Kwame Alexander gives author talk on Wednesday at TACAW
Black history is usually told through stories of African Americans’ experience in the United States, but Kwame Alexander wants to expand that narrative and he’s doing it one word, and one book, at time.
The New York Times bestselling author’s latest young adult novel, “The Door of No Return,” takes place in 1860. As the first of a trilogy set in Ghana, it tells the story of an 11-year-old boy, Kofi, and his village and African family.
“I wanted to look at the beginning of our journey, before we were stolen and taken to America,” Alexander said. “The single narrative of black people has been defined by what has happened to us. I wanted to focus on our humanity. Black people laugh, cope, dance, dream, live, love and die just like everyone else. … Sometimes we forget that our humanity is what defines us.”
“The door of no return” is both literal and metaphorical. Kwame personally visited Cape Coast Castle, a dungeon built by the Portuguese to hold Africans, then force them through a large door leading to the water, where slave ships awaited.
In Kwame’s book, Kofi likes the same girl his bully of a cousin has a crush on, so they plan to compete in a swim-off. Kofi’s family has warned him to stay out of the river at night, and when he doesn’t listen, his world turns upside down.
“What happens to him changes his life and his story,” Alexander said, as Kofi enters “the door of no return.”
In his books, Alexander employs powerful, rhythmic language, which he tests out on his daughter to see if it’s palatable as he talks about heavy subjects. One passage in “The Door of No Return” reads:
“On the other side of the door is the edge of the mighty blue that Nana Mosi has talked about, that I have dreamed about — a body of water so awesome and large it could breathe a million clouds, drag the moon across its gigantic waves. But this is not a dream I am trying to climb out of. This roaring blue is an angry nightmare. It is a monstrous mouth. And it is wide enough to swallow us whole.”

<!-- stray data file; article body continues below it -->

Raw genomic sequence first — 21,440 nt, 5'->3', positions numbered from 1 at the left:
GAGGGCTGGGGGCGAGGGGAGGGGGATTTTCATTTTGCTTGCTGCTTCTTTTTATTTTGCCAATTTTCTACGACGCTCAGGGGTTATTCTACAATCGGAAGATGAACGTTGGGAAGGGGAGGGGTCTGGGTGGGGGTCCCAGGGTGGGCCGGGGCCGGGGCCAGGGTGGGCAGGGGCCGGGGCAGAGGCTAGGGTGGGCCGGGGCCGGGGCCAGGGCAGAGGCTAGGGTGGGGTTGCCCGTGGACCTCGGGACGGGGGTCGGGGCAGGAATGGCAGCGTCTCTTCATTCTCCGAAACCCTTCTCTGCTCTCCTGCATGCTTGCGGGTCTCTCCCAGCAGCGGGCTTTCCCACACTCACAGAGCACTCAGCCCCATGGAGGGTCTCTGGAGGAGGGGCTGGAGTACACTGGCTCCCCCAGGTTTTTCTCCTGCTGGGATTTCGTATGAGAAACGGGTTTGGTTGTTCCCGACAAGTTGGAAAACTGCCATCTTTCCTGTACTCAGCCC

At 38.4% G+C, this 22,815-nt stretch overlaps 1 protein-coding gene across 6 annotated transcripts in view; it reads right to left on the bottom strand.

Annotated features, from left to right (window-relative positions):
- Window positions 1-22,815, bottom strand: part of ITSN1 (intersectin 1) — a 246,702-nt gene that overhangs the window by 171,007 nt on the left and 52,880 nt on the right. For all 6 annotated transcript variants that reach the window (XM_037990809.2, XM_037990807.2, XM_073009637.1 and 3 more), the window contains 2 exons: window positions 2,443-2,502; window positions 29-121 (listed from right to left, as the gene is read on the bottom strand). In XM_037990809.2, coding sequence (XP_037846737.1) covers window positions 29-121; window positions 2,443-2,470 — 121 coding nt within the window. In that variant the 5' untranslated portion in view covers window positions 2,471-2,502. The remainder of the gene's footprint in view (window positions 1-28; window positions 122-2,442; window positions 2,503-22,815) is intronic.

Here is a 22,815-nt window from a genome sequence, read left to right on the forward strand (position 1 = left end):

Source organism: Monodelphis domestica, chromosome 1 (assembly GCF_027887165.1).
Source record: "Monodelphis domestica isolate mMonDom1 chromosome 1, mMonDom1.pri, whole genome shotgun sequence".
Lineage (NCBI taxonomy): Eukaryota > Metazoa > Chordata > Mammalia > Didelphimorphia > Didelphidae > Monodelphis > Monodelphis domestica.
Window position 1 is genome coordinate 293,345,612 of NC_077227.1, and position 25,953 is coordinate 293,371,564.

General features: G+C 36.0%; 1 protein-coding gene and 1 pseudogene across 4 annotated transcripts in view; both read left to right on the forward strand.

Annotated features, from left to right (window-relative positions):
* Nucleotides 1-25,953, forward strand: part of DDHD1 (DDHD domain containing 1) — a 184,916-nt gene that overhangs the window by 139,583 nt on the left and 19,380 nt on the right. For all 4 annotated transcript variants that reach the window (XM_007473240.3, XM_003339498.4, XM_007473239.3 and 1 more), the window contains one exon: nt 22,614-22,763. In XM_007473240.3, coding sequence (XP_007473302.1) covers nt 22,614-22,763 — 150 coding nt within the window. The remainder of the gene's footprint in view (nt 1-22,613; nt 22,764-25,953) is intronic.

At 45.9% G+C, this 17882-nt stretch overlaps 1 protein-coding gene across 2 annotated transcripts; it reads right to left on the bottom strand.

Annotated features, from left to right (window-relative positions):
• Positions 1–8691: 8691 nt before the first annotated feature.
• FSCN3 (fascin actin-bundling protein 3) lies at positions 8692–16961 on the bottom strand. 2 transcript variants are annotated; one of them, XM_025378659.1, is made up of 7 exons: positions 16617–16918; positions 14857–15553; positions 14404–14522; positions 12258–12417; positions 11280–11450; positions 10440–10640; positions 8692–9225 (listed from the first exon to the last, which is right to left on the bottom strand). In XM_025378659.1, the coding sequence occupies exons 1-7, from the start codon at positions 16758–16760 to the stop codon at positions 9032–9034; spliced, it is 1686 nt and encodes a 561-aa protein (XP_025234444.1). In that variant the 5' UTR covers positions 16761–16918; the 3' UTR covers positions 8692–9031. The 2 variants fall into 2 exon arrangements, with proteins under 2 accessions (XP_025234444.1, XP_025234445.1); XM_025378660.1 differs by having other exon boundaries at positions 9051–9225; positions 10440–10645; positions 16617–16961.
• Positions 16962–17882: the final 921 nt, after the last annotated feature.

The novel is Alexander’s 36th book. He grew up in an artistic family and wrote his first poem for his mom on Mother’s Day at age 12. But it was another woman who led him to become a poet. After graduating from college, he wrote a poem every day for a girl he liked, “until she married me,” he said. He self-published a dozen books until a woman working in the publishing world heard him read at a literary conference. She appreciated his voice and asked if he’d consider writing for young people.
“She said, If it’s good, I’ll publish it,’” he said, adding that he “walks through life as a willing participant.”
And so in 2014, she published his first middle-grade book, “He Said, She Said,” which fused social protest and star-crossed romance between two high school seniors.
Still, his Newbery Award winner, “The Crossover,” was rejected by 22 publishers before HMH Books for Young Readers took a chance on the 251-page novel, which he told in a series of poems. The novel struck a chord, and in April it will air as a series on Disney+.
Though he doesn’t want to “teach” kids, he does aim to entertain, inspire, engage and spark feelings of empathy and understanding.
“I’m probably a closet teacher, but I don’t want to beat kids over the head,” he said.
Rather, he wants to help them connect to each other’s humanity.
“Words are powerful. Literature can ultimately transform us and make us feel more confident in who were are. It’s a mirror of ourselves and a window to other people. I bring people together through the power of my words. My ultimate hope is that I inspire and empower young people.”
Though “The Door of No Return” revolves around Alexander’s love of water — the joy and beauty he finds in it — he often uses basketball in novels to convey his message that “We should never let anyone lower our goals. We should shoot for the sun, and eventually we will shine.”
He will approach his Wednesday night talk at TACAW like a jazz musician.
“I’m a big fan of improv and riffing. I’ll get in front of the audience and feel the vibe and feel how they inspire me and how I’m inspired,” he said. “I imagine it’s cold out there. I’m going to bring fire.”
What: Winter Words with Kwame Alexander
When: 6-7 p.m. Wednesday
Where: TACAW, 400 Robinson St., Willits, or virtual
Tickets: In person, $30; virtual, $12
More info: aspenwords.org